Cyber breach sees hackers control car

Cyber breach sees hackers control car | Insurance Business

Cyber breach sees hackers control car
A cyber breach that allows hackers to take control of a moving vehicle has been demonstrated in an alarming new investigation.

Conducted by tech magazine Wired.com, the shocking footage shows the moment a car travelling on a busy freeway is high-jacked by hackers who remotely access the vehicle via its on-board wi-fi system.

Online security experts Charlie Miller and Chris Valasek show in the below video that they can take over a Jeep Cherokee and control the inner workings of the car.

While the security experts use one brand of car, The Guardian reports that hundreds of thousands of cars that have UConnect, a wi-fi feature, could be vulnerable.

This begins with innocent enough air-con and radio pranks but soon takes a dark turn as the hackers demonstrate their ability to turn off the car whilst travelling on a freeway and control the braking and steering in lower speeds.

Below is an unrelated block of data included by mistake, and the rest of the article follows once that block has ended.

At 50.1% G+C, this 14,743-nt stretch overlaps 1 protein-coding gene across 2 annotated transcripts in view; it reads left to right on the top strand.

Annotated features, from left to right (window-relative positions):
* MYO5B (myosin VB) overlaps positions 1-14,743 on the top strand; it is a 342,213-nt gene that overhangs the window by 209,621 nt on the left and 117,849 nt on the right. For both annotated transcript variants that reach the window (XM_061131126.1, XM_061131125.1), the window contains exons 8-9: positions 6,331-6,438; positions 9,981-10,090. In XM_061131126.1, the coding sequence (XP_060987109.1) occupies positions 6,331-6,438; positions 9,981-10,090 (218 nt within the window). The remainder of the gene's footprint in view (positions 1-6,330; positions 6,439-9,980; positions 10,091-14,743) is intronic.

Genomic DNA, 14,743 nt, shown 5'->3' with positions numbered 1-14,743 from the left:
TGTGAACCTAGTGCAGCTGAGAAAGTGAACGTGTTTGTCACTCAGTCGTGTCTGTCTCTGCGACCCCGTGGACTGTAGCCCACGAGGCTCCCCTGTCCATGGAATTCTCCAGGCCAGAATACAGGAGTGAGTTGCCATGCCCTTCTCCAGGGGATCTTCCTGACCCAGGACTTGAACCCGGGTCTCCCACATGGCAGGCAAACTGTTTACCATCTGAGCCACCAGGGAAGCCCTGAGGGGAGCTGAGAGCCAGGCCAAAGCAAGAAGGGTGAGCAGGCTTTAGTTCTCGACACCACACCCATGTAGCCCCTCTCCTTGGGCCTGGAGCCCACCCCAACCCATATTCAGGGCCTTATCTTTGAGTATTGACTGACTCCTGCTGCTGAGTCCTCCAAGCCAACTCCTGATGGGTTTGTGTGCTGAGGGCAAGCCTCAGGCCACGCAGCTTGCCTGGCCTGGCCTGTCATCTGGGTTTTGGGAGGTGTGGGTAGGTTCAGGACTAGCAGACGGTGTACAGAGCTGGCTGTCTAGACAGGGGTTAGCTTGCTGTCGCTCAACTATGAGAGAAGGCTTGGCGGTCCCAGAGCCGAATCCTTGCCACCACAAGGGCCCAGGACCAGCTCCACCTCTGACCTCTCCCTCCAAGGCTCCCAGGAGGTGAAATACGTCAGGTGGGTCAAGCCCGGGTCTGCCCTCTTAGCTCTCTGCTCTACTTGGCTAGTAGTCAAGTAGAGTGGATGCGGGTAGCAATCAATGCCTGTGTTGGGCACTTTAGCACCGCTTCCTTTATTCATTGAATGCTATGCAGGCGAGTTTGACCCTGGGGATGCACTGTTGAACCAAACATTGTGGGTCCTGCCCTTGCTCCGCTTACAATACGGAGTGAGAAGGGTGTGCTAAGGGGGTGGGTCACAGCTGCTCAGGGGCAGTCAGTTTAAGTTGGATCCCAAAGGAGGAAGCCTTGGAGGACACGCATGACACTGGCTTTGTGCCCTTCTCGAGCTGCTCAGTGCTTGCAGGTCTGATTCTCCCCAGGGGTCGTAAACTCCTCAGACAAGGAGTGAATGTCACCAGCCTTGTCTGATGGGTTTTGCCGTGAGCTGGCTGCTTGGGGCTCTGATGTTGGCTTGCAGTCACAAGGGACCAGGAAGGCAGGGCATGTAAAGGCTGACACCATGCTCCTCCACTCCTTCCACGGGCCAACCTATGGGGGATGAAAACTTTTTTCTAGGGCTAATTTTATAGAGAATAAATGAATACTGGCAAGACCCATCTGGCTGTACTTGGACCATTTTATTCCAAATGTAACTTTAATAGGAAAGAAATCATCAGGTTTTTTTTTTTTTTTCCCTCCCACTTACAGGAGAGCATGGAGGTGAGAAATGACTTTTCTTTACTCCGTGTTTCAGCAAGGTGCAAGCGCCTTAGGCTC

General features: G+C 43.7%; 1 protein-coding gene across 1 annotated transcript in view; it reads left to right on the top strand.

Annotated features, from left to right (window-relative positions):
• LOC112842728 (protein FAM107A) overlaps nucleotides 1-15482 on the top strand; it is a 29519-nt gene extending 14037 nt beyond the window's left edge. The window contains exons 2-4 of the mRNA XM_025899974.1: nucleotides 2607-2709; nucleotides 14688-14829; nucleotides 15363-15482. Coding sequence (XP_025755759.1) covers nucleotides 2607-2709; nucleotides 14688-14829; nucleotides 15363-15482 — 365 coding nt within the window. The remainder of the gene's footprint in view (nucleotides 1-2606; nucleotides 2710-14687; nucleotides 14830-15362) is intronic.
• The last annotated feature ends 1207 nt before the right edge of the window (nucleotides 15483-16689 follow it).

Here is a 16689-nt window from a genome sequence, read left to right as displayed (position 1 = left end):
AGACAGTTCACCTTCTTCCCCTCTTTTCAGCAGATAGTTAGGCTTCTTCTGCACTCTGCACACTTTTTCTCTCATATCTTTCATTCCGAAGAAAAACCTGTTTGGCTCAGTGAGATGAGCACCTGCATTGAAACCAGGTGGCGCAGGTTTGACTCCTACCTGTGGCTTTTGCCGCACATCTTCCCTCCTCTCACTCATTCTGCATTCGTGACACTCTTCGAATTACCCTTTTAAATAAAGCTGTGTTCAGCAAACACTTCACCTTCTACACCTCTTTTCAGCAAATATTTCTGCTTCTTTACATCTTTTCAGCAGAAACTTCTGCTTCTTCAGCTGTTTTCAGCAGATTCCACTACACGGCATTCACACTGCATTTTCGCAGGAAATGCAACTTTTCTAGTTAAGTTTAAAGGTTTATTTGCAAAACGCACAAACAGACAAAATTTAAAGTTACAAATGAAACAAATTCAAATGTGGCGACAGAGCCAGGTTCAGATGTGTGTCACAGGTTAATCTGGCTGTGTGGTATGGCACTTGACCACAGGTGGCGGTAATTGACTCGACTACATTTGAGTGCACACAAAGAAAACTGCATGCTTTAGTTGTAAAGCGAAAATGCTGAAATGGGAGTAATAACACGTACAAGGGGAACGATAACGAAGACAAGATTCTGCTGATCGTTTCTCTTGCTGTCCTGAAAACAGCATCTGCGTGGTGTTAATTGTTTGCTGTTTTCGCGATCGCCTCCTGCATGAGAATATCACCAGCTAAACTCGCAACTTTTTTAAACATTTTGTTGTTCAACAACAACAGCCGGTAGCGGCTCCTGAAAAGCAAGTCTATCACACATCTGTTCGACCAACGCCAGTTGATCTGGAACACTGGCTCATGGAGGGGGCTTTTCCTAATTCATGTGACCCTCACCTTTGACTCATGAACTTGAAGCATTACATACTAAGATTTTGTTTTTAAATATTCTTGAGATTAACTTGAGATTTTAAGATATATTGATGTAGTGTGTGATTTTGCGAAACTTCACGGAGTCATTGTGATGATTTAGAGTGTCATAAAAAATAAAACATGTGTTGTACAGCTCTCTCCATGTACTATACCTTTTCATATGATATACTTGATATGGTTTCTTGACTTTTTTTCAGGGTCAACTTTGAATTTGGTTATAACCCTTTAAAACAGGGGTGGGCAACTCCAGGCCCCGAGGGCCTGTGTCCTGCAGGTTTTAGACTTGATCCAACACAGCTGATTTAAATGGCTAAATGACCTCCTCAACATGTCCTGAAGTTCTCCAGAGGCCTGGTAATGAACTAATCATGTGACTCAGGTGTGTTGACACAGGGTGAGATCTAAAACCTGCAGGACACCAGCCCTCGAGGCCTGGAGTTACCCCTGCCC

In 2013, Miller and Valasek demonstrated that they could control a car by hacking into the vehicles systems using a wire attached to the dashboard but the wireless breach offers much more terrifying capabilities.

“When I saw we could do it anywhere, over the Internet, I freaked out,” Valasek told Wired.com.

“I was frightened. It was like, holy f**k, that’s a vehicle on a highway in the middle of the country. Car hacking got real, right then.”

“For all the critics in 2013 who said our work didn’t count because we were plugged into the dashboard,” Valasek says, “well, now what?”

The researchers notified Fiat Chrysler, who manufacture the Jeep Cherokee, nine months ago and the company have since rolled out an update on its Uconnect software which drivers are being urged to download.

In a statement on 9news.com, the company criticised the security researchers for making their findings public.

"Under no circumstances does [Fiat Chrysler Automobiles] condone or believe it's appropriate to disclose 'how-to information' that would potentially encourage, or help enable hackers to gain unauthorized and unlawful access to vehicle systems," the company said.

Miller noted that while a hack of this kind may seem like a concern of the future, their demonstration shows that the future is now.

“This is what everyone who thinks about car security has worried about for years. This is a reality.” 
1 Comments
  • Malcolm Saunders 2015-07-23 9:32:53 AM
    This could only happen in America :) - typical
    Post a reply